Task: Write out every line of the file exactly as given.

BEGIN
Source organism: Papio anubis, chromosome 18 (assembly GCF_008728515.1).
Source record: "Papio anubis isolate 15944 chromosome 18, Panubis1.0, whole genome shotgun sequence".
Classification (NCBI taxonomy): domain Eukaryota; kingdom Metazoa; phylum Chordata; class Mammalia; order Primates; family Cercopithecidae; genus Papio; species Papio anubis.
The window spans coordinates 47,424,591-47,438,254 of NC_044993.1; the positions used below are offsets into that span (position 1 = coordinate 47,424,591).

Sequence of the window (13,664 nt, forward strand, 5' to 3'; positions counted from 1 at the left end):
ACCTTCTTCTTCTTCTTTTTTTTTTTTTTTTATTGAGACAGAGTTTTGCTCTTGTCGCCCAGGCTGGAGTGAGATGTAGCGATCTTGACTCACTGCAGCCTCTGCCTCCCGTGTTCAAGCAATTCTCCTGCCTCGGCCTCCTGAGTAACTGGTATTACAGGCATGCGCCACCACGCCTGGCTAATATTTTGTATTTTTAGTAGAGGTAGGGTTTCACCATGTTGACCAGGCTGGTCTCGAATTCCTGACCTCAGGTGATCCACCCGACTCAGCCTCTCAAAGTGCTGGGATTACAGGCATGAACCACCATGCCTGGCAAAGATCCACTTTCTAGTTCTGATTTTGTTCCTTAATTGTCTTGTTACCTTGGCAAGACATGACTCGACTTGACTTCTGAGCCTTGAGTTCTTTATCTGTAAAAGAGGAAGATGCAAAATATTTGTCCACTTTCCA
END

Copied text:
Source organism: Papio anubis, chromosome 18 (assembly GCF_008728515.1).
Source record: "Papio anubis isolate 15944 chromosome 18, Panubis1.0, whole genome shotgun sequence".
Classification (NCBI taxonomy): domain Eukaryota; kingdom Metazoa; phylum Chordata; class Mammalia; order Primates; family Cercopithecidae; genus Papio; species Papio anubis.
The window spans coordinates 47,424,591-47,438,254 of NC_044993.1; the positions used below are offsets into that span (position 1 = coordinate 47,424,591).

Sequence of the window (13,664 nt, forward strand, 5' to 3'; positions counted from 1 at the left end):
ACCTTCTTCTTCTTCTTTTTTTTTTTTTTTTATTGAGACAGAGTTTTGCTCTTGTCGCCCAGGCTGGAGTGAGATGTAGCGATCTTGACTCACTGCAGCCTCTGCCTCCCGTGTTCAAGCAATTCTCCTGCCTCGGCCTCCTGAGTAACTGGTATTACAGGCATGCGCCACCACGCCTGGCTAATATTTTGTATTTTTAGTAGAGGTAGGGTTTCACCATGTTGACCAGGCTGGTCTCGAATTCCTGACCTCAGGTGATCCACCCGACTCAGCCTCTCAAAGTGCTGGGATTACAGGCATGAACCACCATGCCTGGCAAAGATCCACTTTCTAGTTCTGATTTTGTTCCTTAATTGTCTTGTTACCTTGGCAAGACATGACTCGACTTGACTTCTGAGCCTTGAGTTCTTTATCTGTAAAAGAGGAAGATGCAAAATATTTGTCCACTTTCCA